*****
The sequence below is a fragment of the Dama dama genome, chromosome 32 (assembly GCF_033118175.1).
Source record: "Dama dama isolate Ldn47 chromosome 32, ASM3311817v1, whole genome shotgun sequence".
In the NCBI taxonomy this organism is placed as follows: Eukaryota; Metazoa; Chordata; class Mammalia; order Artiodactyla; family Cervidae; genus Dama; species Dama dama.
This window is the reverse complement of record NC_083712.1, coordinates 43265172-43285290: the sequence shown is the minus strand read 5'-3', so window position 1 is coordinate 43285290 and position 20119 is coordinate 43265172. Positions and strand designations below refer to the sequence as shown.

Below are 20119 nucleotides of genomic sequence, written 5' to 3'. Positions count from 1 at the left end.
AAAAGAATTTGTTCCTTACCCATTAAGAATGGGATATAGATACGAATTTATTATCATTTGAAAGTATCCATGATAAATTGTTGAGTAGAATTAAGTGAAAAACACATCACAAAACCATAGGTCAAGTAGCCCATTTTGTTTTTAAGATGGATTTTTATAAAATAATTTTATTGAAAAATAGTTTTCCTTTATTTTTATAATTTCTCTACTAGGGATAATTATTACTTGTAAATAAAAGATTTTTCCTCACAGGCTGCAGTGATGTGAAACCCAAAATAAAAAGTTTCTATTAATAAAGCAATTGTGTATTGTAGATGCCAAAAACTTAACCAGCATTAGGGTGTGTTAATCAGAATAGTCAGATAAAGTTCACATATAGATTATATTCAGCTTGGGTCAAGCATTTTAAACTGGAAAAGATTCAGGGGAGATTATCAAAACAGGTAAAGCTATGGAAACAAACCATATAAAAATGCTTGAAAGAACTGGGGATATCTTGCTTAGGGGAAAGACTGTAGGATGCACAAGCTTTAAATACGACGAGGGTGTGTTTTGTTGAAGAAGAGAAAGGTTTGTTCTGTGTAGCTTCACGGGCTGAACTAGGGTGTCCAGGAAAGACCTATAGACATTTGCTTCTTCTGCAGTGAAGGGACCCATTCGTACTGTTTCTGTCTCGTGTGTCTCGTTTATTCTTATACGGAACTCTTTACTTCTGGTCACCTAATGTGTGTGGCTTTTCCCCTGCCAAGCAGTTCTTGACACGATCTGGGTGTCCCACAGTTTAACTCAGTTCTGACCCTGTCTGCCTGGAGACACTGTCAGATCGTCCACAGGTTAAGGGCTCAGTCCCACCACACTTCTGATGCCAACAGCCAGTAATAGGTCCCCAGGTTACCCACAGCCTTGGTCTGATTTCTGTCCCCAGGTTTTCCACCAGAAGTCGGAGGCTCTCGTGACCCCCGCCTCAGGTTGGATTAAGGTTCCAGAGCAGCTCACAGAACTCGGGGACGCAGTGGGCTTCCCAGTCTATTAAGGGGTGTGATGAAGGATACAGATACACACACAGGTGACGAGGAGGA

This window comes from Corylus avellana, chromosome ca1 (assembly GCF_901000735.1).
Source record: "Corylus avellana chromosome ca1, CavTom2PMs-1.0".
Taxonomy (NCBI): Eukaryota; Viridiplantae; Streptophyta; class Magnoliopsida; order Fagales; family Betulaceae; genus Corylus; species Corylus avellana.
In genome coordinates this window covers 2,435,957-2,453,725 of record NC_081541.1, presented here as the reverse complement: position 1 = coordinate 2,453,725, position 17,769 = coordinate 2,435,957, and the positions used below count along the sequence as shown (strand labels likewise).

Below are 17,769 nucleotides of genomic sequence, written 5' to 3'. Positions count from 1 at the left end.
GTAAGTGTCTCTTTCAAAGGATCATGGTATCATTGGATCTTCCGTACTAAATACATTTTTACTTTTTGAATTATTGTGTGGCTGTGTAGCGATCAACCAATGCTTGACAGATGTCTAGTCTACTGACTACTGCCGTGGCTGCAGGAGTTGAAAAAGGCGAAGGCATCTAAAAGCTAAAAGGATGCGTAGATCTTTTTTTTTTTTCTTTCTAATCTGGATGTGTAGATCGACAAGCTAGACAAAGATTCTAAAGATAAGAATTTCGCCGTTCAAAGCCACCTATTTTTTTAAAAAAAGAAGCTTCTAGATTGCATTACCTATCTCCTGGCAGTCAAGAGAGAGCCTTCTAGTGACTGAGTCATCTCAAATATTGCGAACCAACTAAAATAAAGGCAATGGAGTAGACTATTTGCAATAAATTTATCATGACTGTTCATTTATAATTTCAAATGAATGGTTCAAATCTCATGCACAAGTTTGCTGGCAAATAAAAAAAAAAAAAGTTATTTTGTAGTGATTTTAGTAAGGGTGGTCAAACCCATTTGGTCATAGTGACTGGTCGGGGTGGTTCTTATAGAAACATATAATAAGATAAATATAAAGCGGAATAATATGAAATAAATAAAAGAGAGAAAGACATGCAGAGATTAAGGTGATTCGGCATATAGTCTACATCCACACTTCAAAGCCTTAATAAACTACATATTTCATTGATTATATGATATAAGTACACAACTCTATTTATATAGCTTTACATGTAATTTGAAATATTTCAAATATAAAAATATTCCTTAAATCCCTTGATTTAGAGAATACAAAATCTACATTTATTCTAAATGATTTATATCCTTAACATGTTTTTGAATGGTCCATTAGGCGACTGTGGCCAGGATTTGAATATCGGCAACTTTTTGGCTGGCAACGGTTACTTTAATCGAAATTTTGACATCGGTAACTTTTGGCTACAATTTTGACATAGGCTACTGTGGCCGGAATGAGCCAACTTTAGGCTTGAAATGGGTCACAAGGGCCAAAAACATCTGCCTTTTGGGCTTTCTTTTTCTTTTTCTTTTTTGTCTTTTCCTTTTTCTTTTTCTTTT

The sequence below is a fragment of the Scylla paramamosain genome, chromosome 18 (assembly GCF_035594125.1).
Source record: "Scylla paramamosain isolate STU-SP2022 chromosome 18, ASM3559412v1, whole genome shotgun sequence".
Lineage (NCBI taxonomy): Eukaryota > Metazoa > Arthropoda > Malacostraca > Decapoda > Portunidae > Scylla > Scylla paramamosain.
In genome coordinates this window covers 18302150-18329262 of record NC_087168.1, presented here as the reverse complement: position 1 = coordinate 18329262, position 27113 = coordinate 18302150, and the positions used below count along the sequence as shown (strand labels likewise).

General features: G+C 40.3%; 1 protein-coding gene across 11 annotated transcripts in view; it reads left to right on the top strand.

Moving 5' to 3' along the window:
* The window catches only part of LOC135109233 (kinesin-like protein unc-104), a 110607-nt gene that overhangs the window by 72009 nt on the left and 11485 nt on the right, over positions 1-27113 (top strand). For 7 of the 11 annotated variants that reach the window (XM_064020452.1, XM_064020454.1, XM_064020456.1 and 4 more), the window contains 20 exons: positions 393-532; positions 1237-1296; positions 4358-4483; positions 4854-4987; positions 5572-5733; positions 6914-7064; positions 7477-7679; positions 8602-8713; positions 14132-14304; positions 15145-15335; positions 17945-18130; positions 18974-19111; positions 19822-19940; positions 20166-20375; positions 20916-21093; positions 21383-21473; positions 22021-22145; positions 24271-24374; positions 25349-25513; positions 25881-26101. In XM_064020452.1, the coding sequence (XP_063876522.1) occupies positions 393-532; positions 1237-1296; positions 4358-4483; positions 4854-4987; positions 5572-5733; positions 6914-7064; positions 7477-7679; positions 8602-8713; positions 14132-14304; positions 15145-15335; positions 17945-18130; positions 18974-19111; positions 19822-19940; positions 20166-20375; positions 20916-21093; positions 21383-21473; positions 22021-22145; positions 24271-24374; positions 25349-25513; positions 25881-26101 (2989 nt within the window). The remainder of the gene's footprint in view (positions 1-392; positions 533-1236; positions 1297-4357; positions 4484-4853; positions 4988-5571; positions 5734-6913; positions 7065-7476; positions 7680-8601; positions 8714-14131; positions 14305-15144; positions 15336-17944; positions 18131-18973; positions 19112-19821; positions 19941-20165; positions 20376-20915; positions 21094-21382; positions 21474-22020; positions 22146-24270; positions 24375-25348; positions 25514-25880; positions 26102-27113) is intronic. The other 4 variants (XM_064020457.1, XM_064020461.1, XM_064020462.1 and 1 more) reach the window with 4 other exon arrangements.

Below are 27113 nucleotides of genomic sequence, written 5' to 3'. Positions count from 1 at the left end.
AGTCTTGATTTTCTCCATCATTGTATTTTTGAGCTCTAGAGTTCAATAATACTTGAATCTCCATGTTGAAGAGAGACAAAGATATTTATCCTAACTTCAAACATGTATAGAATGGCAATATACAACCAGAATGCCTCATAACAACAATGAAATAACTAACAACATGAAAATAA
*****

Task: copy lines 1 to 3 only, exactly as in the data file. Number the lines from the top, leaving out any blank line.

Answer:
The sequence below is a fragment of the Dama dama genome, chromosome 32 (assembly GCF_033118175.1).
Source record: "Dama dama isolate Ldn47 chromosome 32, ASM3311817v1, whole genome shotgun sequence".
In the NCBI taxonomy this organism is placed as follows: Eukaryota; Metazoa; Chordata; class Mammalia; order Artiodactyla; family Cervidae; genus Dama; species Dama dama.